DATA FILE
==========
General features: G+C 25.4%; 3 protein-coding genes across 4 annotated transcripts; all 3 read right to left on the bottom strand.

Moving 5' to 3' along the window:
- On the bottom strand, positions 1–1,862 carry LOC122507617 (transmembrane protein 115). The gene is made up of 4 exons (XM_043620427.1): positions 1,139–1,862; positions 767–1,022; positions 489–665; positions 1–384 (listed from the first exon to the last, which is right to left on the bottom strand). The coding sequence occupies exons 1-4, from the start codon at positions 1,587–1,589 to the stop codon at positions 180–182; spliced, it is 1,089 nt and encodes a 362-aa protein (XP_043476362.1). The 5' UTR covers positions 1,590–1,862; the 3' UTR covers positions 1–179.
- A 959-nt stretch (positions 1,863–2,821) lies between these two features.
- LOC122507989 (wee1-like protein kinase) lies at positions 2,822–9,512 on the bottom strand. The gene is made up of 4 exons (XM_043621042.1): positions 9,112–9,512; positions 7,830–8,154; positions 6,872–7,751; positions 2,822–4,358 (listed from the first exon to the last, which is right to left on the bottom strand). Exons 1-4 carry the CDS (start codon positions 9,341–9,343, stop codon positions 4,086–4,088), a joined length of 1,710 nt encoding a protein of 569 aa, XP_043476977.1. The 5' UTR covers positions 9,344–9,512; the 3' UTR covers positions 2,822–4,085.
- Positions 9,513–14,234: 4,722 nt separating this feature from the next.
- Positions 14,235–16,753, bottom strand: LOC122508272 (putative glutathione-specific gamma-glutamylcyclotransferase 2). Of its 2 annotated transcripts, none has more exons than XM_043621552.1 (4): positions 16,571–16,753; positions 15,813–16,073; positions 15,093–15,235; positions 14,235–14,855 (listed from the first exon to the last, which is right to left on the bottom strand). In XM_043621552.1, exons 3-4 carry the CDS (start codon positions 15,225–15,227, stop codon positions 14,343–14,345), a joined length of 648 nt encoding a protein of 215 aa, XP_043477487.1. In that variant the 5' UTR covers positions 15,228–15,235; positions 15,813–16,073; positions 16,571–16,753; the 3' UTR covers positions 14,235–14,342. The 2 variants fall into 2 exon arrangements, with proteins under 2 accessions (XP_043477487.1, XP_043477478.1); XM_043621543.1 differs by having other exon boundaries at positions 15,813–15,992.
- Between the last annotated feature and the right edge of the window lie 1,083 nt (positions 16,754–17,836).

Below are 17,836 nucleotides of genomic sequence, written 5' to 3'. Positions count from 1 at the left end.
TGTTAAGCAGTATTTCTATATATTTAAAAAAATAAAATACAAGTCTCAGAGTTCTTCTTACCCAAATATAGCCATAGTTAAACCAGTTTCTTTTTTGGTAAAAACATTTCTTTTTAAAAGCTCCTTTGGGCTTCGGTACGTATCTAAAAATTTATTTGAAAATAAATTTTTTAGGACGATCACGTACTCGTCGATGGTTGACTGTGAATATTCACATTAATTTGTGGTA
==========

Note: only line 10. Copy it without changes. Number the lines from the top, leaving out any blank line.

TGTTAAGCAGTATTTCTATATATTTAAAAAAATAAAATACAAGTCTCAGAGTTCTTCTTACCCAAATATAGCCATAGTTAAACCAGTTTCTTTTTTGGTAAAAACATTTCTTTTTAAAAGCTCCTTTGGGCTTCGGTACGTATCTAAAAATTTATTTGAAAATAAATTTTTTAGGACGATCACGTACTCGTCGATGGTTGACTGTGAATATTCACATTAATTTGTGGTA